We put Peaches Does Herself, Upstream Colour The Kings of Summer and a very unlikely documentary about cow farming under the lens.

Peaches Does Herself at Sundance London

Before Wonderland arrived at the O2 for the Sundance London press shows yesterday morning, we were expecting four of those fairly typical American indie gems that pop up during the American iteration of the festival. What we got was something almost entirely different. Allow us to explain.

First up was Upstream Color, Shane Carruth’s highly anticipated follow up to 2004’s Sundance smash Primer. It’s almost impossible to describe this film in the way it deserves, but, concisely, it’s an audiovisual, emotional and intellectual marvel. Like Primer, it’s a bold and unique experience, placing elements of science fiction within a real world and telling a weird story in a fascinating and elusive way. Basically, it’s the best headache you’ll ever have, and you’ll want to have it over and over again.

With the bar set to almost unreachable heights, up steps Peaches and her brand of in your face sexuality with Peaches Does Herself, a musical written and directed by the Canadian singer boasting exploding penises, topless old ladies and Peaches riding through Berlin on a bike singing the words “fuck the pain away” over and over again. Not exactly Citizen Kane, then, but if you like Peaches, or buy into what she’s saying, then there’s a strong chance you’ll really go for this – I know I did. But if you don’t care about her or her music, this’ll be an excruciating 70 minutes.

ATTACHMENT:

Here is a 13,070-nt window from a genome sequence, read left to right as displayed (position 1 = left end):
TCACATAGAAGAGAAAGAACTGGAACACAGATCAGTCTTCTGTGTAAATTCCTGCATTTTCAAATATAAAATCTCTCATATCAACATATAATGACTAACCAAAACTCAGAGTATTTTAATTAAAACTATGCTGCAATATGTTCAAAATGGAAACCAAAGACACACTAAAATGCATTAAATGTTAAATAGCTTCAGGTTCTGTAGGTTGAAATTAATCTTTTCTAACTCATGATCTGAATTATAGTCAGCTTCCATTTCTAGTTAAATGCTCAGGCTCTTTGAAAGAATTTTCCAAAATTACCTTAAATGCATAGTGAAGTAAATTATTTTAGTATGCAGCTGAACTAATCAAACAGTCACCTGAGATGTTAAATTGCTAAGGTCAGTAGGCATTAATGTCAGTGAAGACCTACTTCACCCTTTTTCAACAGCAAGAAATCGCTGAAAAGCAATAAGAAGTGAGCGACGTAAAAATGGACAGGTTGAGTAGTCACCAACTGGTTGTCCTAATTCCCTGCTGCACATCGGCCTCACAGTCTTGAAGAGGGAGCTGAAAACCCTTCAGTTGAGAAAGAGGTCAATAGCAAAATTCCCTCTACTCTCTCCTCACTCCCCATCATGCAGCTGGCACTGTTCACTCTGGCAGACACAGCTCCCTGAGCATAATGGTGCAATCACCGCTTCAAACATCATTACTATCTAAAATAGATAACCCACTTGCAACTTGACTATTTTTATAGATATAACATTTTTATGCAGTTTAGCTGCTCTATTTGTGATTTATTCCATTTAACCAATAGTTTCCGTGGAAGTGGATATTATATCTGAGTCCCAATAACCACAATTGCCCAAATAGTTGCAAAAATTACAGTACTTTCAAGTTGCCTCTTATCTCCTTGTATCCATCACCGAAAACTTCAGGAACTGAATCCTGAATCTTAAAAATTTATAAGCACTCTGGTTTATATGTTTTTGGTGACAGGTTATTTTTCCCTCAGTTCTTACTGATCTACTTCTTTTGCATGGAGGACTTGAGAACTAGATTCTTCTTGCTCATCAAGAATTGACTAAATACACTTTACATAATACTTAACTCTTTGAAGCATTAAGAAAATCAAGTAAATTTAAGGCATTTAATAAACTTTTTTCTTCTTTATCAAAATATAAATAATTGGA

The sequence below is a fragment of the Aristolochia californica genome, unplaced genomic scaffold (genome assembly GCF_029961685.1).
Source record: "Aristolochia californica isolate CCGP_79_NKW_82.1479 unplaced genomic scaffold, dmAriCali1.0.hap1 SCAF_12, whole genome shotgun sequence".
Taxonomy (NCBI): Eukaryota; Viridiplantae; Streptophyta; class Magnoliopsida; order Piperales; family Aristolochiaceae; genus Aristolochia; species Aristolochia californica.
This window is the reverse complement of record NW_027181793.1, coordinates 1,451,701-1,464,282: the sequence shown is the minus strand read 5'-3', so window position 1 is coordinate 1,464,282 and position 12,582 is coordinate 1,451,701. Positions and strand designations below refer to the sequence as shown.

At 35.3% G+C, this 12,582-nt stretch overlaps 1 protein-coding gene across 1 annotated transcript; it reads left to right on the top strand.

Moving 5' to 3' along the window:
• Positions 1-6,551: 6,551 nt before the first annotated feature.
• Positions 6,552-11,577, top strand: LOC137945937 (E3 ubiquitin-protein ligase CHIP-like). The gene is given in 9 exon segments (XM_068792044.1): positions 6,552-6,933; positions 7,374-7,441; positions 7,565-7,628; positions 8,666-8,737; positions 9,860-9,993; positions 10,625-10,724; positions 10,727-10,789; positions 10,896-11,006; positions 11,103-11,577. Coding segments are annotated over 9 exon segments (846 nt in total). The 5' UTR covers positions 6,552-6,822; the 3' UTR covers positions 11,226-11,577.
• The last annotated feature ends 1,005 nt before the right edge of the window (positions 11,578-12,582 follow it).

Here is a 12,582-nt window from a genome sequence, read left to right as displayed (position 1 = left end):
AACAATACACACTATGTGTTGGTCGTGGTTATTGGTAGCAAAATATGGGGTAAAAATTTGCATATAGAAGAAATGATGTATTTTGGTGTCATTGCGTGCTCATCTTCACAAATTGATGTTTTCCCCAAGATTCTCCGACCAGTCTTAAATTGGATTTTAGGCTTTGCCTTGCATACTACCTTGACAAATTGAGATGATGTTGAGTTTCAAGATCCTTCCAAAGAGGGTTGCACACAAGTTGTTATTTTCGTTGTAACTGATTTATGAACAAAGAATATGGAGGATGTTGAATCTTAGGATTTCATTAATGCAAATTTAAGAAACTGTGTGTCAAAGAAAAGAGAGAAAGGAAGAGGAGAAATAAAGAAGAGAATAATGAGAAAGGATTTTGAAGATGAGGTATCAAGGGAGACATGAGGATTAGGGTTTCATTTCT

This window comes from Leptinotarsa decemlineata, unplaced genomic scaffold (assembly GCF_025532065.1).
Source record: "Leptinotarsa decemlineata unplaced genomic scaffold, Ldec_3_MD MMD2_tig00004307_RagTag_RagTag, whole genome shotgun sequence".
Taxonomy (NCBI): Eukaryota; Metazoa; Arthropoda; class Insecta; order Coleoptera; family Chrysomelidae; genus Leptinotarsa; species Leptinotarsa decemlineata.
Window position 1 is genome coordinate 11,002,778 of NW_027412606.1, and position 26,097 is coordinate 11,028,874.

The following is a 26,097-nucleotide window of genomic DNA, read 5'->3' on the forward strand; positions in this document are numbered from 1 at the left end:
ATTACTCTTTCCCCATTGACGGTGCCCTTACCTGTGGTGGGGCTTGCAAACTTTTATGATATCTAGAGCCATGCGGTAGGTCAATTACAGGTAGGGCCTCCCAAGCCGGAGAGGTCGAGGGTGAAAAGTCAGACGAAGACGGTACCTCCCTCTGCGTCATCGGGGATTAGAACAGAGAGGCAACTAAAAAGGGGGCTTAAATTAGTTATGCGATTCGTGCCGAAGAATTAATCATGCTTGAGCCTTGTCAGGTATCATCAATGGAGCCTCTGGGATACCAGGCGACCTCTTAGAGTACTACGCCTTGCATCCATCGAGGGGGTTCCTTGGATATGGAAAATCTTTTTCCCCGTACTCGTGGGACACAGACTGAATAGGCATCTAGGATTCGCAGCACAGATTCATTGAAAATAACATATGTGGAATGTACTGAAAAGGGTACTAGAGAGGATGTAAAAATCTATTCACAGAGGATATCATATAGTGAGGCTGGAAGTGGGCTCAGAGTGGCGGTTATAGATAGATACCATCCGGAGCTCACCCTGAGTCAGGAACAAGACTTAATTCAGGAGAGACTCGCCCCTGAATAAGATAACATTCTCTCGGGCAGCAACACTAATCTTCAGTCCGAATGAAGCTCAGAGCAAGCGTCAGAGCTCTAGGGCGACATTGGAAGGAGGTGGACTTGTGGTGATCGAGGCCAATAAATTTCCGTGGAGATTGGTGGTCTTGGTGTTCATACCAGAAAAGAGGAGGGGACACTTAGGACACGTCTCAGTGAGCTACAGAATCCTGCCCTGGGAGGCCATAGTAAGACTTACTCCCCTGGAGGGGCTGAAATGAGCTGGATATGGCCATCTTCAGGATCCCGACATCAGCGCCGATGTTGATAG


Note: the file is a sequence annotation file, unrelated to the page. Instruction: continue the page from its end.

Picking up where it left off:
Talking of excruciating (perfect segue – right, guys?), Andy Heathcote’s The Moo Man really should’ve been something to get excited about. Supposedly a documentary about the ins and outs of a dairy farm in Sussex, The Moo Man is really a cloyingly preachy film about farmer’s rights – an important issue for those involved, but one butchered by the sentimental approach from the filmmakers, whose film is at its best when it simply observes the farm. A great shame.

Thankfully, The Moo Man hasn’t dissuaded everyone from living a life outdoors – it’s all the boys at
the heart of The Kings of Summer want to do. Sick of living with their parents, two friends, and one kid who just seems to follow them around, run away from home one summer and live a life of adventure in a house they build woods, and come of age in the process. The story is definitely a familiar one, and the bizarre ramblings of a madman are played laughs way too often, but, all in all, The Kings of Summer, is an immensely charming film, and a fitting end to a largely positive day.

Oh, and if you hear us loudly singing ‘Fuck The Pain Away’ on the tube later, come say hi!

Words: Matt Mansfield)